Of course, the downside is that Obama will actually be President. And, he'll almost certainly be President with a Democrat majority in the House and the Senate. He could wreck some havoc.
However, there's an upside. An Obama victory will force the GOP to examine itself and reassemble its big tent. Americans do love us some divided government, so it's likely the GOP would turn to history and try to repeat the success of the 1994 Republican Revolution in the 2010 mid-term elections. Perhaps they'd even seek to renew their Contract With America.
Now that I think about it, perhaps this is the best solution. A GOP-led Congress could temper and/or block Obama's most socialist proposals while at the same time an Obama Presidency would let everyone feel good.
Unfortunately, it's almost just as likely that the GOP will remember the rapture with which the Sarah Palin pick was received and instead swing even further to the social right: Prayer for everyone! Abortions for no one! Tiny American flags! I think this would just further marginalize the party and the political spectrum would begin to resemble that which we have here in Madison: Obama leading a lefty "Progressive Dane"-like party, the Dems representing a center-left position and the Right being virtually non-existent. Now that's actually scary.
As much as the current Republican party annoys me, I think the post-2008 election is going to be an important time to get involved with it. It's going to take more Social Libs/Economic Conservatives to make sure the party takes the right (not just the Right) course.
October 13, 2008
So I'm Committing Election Fraud
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Somewhat like our friends at ACORN, I'm going to commit voter fraud. No, I'm not registering the entire starting lineup of the Dallas Cowboys, the Buchanans of Llanview, PA or the last 20 winners of the Breeders Cup Classic (and clearly, Pleasantly Perfect is a member of Equines for Obama anyway).
What I'm going to do is vote via an absentee ballot at my current address. However, I won't actually be living there on Election Day. Where will I be living? I don't know yet, not the state, much less the city or specific location! In any case, I won't be in my new location for the required amount of time before the election (it ranges from 10-20 days). I can't vote in my new place and technically, I can't vote in my old place.
What should I do? I thought about just voting for President, but if I'm out of state it's really a separate election. I could just not vote at all, but that doesn't seem fair - why should I be disenfranchised by an accident of the calendar? Is this a case of something that's morally right, but legally wrong, or am I just trying to find a justification to do what I want?
October 09, 2008
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Right after the GOP convention, I signed up on the McCain site because I wanted information on any upcoming appearances in Wisconsin. Unfortunately, the McCain campaign took it upon themselves to email me all the fricking time ever since. Already this month I've received 14 emails from McCain, Sarah Palin, Robert M. "Mike" Duncan (whoever he is, he seems to think a lot of his name), Bill Bloomfied (again, whoever he is), etc. Lucky me, my request for information has landed me on numerous GOP lists. W00t!
So why is the campaign spamming me? Because of political campaigns' exemption from CAN-SPAM, they can, in fact, spam me. And, because campaigns haven't read/don't care about my Dos and Don'ts of Online Political Campaign Marketing, they just don't get why spamming is a bad idea. Even The Onion gets it:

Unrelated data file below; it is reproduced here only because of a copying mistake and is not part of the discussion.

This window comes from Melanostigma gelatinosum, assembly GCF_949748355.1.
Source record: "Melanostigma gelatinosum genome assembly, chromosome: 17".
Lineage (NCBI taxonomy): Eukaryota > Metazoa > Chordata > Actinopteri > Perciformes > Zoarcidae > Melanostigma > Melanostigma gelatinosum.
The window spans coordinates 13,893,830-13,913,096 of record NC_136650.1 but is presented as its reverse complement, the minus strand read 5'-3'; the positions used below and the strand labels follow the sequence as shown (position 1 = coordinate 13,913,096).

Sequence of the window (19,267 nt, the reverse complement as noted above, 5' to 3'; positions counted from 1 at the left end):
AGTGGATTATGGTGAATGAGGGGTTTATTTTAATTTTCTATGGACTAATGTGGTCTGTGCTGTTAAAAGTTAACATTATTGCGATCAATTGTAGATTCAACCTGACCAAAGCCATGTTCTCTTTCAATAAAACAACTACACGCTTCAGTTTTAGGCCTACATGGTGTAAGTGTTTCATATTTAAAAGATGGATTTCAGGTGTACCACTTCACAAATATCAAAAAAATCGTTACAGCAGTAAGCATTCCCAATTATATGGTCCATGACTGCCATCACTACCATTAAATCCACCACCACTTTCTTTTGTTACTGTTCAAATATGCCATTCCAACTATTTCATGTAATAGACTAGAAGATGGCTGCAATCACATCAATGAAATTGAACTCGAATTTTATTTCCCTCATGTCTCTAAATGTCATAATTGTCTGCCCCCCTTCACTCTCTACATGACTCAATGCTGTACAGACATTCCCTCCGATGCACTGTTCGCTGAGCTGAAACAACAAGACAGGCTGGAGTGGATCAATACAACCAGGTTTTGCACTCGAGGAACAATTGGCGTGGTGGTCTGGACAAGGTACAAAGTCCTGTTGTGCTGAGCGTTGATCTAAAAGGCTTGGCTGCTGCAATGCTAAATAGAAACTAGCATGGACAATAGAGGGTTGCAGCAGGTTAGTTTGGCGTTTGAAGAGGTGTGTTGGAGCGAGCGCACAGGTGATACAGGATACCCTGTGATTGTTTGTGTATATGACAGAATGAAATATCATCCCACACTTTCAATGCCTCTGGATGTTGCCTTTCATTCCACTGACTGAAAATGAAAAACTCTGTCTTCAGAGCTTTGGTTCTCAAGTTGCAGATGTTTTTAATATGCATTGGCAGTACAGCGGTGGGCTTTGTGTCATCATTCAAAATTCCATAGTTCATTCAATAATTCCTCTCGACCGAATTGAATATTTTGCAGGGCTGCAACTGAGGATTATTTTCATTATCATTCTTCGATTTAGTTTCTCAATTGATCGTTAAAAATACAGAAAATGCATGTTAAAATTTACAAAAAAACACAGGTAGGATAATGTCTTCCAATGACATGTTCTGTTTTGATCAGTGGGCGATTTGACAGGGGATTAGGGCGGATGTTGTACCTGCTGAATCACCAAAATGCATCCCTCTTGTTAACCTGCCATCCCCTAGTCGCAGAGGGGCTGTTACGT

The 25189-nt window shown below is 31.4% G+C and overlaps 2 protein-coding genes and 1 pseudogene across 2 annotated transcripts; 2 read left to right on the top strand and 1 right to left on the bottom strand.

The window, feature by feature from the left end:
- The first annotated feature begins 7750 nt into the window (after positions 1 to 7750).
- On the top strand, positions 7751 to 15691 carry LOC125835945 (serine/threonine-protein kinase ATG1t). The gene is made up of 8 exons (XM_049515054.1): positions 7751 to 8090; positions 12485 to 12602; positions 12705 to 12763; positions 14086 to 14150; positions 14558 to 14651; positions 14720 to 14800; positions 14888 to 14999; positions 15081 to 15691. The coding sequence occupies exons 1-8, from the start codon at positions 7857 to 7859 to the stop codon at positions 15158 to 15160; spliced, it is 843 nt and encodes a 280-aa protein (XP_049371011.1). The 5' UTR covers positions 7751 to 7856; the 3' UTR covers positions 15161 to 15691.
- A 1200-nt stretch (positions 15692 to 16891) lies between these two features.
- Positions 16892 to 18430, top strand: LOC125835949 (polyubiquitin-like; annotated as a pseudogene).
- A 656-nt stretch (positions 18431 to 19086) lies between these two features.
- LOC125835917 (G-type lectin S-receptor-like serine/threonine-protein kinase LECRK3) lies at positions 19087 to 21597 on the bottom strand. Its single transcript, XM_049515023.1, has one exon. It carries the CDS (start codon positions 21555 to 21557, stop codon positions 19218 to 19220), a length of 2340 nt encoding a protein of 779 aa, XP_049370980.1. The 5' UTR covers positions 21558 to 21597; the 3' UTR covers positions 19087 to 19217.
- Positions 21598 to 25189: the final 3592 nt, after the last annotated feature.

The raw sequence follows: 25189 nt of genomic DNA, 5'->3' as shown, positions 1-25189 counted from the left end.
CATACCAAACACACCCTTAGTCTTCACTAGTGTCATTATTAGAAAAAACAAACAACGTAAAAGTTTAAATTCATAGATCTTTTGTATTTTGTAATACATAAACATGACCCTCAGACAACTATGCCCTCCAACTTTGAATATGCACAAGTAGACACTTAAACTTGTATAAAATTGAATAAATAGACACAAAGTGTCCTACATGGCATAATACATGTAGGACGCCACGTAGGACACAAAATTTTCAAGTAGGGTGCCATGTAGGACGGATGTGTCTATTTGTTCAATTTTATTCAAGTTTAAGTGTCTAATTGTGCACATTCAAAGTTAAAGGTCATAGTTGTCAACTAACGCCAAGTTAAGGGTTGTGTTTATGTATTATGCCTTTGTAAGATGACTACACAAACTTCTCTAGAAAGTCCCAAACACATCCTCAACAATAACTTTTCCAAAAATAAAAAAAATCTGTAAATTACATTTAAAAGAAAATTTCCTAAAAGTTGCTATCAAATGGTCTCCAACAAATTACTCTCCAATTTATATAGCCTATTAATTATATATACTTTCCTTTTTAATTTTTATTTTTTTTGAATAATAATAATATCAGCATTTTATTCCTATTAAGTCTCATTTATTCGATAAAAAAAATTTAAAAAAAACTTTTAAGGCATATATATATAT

After receiving yet another unwanted e-mail from liberal political action group MoveOn.org Monday, Democratic presidential candidate Barack Obama deleted the message from his inbox without even glancing at its contents.
"Ugh, not these people again," Obama was overheard to say as he placed the unread e-mail into the Gmail folder marked "Trash.
Exactly. Every email I get from McCain, Palin and random GOP officials just makes it more and more likely that I'm going to throw my vote away on a 3rd party candidate who isn't promising to hand over my tax dollars to people whose hard work enabled them to get financing for a mortgage.
October 01, 2008
The Madness of Mandatory Service
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I've been troubled for awhile now by Barack Obama's call for mandatory service programs. Sure, it's great to serve others and a horde of not-volunteers could probably do a lot of good. And, we'd all probably become better people for our service.
Ah, but there's the rub. It's not government's place to coerce me (or hell, in this case force me) to be a better person. Contrary to the plans set forth by both Obama and McCain, I disagree that making Americans more community-oriented should be a priority for our government.
I'm sure I sound like a selfish loon, but stick with me here. American was founded on principles of individual rights. While it's chic to mock the idea of rugged individualism as an outdated, red necked, cabin-in-the-woods concept, it's one of the very things that make America, America. I am important. I am an individual with my own right to "life, liberty and the pursuit of happiness". I exist for that. I don't exist to further someone's political agenda, to pursue "social justice" or even to be a member of the community. To put it more plainly, I am not a tool of the government. I am, I said!
Oh, of course, in practice the government uses individuals all of the time - whether through taxes, drafts or whatever. Again, of course, just because the government may have already overstepped its bounds doesn't mean that we should accept any further intrusions, even if it's billed as something for the "greater good".
Americans already do plenty for that greater good:
Americans every year contribute close to $300 billion out of their own pockets to charities at home and abroad. This is the highest of any nation -- seven times more than Germans and 14 times more than Italians per capita. Americans are equally generous with their time. According to the Corporation for National and Community Service -- a federal agency -- last year Americans volunteered 8.1 billion hours of service valued at $150 billion to community organizations.
The greater good would be best served by shelving these kinds of mandatory service proposals and leaving Americans the hell alone to pursue their lives as they best see fit.